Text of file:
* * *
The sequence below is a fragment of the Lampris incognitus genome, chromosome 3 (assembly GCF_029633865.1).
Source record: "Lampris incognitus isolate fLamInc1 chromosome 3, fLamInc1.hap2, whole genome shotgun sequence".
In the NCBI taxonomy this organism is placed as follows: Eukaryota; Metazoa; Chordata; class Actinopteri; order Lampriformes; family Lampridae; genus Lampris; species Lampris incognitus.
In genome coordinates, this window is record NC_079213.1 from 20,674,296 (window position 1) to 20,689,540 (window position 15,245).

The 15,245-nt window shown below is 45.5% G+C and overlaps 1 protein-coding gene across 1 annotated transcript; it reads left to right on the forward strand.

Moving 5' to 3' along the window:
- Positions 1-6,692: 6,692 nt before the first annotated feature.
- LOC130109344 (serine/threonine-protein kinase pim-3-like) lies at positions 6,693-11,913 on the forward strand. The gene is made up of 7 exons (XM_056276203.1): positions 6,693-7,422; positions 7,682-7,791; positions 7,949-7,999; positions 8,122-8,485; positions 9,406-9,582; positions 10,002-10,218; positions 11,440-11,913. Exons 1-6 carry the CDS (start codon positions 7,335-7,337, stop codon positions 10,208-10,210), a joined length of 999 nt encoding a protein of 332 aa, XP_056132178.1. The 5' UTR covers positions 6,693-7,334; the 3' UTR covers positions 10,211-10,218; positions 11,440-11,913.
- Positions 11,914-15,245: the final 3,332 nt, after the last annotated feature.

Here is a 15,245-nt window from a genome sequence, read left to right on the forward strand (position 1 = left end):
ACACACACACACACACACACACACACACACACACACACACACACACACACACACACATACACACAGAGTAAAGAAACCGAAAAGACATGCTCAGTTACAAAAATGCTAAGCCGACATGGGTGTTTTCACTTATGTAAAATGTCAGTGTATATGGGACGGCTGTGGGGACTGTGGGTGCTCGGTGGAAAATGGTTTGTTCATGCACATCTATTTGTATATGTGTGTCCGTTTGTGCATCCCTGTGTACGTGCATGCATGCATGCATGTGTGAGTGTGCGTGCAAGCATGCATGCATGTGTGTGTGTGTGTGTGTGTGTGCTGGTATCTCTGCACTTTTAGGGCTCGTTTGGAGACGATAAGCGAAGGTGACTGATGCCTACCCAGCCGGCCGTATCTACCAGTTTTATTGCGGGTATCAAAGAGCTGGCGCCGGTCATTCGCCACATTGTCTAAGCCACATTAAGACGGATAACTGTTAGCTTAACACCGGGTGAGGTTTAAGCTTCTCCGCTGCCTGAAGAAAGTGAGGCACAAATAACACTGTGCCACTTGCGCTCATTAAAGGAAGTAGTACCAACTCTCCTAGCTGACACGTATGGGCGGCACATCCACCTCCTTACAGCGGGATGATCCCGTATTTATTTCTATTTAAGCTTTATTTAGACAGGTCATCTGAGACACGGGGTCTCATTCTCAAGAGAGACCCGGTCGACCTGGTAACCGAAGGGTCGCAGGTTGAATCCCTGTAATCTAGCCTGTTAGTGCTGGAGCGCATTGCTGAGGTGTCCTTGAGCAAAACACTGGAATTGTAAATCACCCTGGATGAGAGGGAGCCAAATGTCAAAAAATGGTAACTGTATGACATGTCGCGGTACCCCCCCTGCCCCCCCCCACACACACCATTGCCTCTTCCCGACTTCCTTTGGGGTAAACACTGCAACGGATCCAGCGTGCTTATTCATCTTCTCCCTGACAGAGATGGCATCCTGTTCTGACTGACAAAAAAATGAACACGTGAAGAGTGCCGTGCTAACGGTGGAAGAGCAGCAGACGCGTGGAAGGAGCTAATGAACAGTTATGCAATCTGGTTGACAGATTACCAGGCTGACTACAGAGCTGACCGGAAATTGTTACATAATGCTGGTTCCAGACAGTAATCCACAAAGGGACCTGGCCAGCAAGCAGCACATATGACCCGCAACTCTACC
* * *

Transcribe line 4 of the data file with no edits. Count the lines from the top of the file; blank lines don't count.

In genome coordinates, this window is record NC_079213.1 from 20,674,296 (window position 1) to 20,689,540 (window position 15,245).